Interview: Gerard Butler
Published Date: 31 August 2009
By ALICE WYLLIE
GERARD BUTLER IS HAVING A little difficulty with his accent. The Paisley-born actor is in-between two roles, both of which call for a heavy American drawl, and it's playing havoc with his normally soft Scottish burr. I meet the actor in his suite in the Dorchester Hotel in London where he's doing back-to-back press for two films – The Ugly Truth and Gamer – and within 30 seconds I find myself commenting on the transatlantic twang he's picked up.
"Normally, I'm worse than this," he laughs, his voice trailing up like a question at the end of the word "normally".
"I can't go from thick Scottish into an American accent ... but the second I land at Glasgow Airport, I walk out and I go to Starbucks and I go (he adopts a Brigadoon-worthy Scottish delivery], 'Can I have a café latte please?' and that's it. I get straight back into it."
More than 13 years after he was fired from Edinburgh law firm Morton Fraser a week before he was due to qualify, Butler is looking pretty content. He has homes in Los Angeles and New York and travels to Scotland regularly to visit his parents, who now live in Comrie.
The clean-living Hollywood lifestyle appears to suit him. At 39, he looks fit, healthy and, of course, devastatingly handsome. You might say that he's bringing sexy back to a Hollywood more used to waxed chests and bleached teeth than masculine good looks worthy of the Scotch Beef man.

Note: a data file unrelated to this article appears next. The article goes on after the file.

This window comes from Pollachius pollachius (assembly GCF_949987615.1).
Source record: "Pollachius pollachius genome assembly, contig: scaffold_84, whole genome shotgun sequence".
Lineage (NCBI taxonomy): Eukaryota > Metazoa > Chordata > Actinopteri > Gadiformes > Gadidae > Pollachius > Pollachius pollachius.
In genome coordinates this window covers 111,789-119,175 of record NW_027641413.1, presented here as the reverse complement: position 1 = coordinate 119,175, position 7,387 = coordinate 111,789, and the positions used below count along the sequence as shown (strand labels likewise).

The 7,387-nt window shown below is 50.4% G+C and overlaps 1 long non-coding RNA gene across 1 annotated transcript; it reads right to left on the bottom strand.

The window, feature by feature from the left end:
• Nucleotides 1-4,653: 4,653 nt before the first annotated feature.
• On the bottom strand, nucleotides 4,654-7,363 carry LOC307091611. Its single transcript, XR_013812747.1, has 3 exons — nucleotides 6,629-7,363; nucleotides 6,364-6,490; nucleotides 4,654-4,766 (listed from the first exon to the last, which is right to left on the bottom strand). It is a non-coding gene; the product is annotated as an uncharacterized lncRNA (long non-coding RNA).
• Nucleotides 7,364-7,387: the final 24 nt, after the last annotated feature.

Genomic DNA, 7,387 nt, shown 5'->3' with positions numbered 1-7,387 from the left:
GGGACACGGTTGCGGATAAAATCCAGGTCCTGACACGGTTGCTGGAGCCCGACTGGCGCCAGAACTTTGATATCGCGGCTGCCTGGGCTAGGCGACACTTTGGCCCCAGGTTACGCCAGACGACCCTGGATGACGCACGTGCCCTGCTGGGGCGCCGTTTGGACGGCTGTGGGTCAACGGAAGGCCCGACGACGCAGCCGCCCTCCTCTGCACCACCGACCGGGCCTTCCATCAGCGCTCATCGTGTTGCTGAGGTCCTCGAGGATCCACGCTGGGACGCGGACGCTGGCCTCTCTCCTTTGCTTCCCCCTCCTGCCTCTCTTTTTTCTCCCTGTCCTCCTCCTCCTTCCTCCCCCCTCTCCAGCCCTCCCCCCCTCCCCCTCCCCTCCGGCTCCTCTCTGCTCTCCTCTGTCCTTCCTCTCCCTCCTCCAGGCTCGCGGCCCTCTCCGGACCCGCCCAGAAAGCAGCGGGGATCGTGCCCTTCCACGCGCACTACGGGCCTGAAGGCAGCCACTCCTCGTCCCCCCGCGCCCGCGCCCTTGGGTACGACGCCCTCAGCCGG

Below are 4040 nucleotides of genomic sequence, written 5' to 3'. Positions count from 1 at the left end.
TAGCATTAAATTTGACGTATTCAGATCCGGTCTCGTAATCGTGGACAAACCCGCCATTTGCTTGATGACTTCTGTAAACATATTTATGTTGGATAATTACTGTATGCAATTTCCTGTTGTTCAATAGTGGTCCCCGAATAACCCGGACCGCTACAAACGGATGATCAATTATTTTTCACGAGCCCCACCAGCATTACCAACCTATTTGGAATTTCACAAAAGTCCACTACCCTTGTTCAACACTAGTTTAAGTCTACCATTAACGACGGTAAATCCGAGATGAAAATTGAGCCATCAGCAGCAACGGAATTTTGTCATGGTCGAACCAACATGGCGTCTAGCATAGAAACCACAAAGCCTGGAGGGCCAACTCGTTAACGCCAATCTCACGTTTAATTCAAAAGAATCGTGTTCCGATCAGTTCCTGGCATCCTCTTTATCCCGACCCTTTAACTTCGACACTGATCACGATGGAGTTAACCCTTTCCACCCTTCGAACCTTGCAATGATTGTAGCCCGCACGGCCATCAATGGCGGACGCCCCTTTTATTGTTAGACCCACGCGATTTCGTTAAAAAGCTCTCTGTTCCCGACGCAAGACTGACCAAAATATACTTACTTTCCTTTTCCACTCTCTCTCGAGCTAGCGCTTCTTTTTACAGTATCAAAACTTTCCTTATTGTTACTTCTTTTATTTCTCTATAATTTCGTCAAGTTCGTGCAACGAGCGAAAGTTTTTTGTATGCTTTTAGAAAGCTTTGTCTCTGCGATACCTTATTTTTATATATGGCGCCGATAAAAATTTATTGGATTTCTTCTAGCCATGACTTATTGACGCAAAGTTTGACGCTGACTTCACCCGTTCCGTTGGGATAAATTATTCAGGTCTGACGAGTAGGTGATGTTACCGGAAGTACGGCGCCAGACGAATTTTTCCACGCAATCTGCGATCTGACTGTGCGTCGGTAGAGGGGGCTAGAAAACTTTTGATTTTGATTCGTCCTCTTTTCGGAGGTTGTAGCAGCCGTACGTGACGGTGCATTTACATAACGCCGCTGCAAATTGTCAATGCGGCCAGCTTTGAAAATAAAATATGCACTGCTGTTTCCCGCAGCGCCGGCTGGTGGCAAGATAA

Wearing a pale blue V-neck T-shirt and jeans, and with tanned features, a smattering of perma-stubble, the hint of a grown-up six pack beneath his T-shirt, and a healthy growth of chest hair poking out of the top of it, it's easy to see why he's enjoying leading man status. And indeed why there's a Facebook group devoted to him called "Gerard Butler is my husband ... he just doesn't know it yet".
Such rugged good looks could easily have had him typecast in the rent-a-beefcake role, but Butler has enjoyed a fairly diverse selection of parts. He played the scarred hero in 2004's Phantom of the Opera, the muscular leader of the Spartans in 2006's 300, Hilary Swank's dead husband in 2007's PS I Love You, a chauvinistic shock jock in this year's romantic comedy The Ugly Truth and is now the star of an online game called Slayers in Gamer. Set in the near future, in a world where online gaming and real life have become blurred, and humans control other humans in mass-scale multiplayer games, he plays Kable, something of a 21st-century gladiator who is forced to fight against his will.
Every inch the buff action hero, he seems perfectly cast – but there's also an unmistakable Scottishness to his appearance. The jaw may be chiselled, but I get the impression that one pie might send him into the realms of multiple chindom. He's used to training hard for roles (see his impossible abs in 300) and following painfully strict diets, but the Scotsman in him finds the LA diet of mineral water with everything and no carbs after 6pm a little hard to stick to, and soon we're discussing the merits of various deep-fried foodstuffs.
"I used to live on Leith Walk, and I mean in the dirty part," he says. "I lived right above a fish and chip shop and I used to live on those fish and chips. The king rib supper ..." Has he sampled the delights of the deep-fried Mars Bar? His eyes light up: "I've never had one! It's like a phantom to me; I hear about it but I've never seen it on a menu in a fish and chip shop. I (diet] when I have to, but I have big problems, depending on my motivation. That's the part of Scotland that haunts me; wanting to eat as many carbohydrates and as much sugar as possible."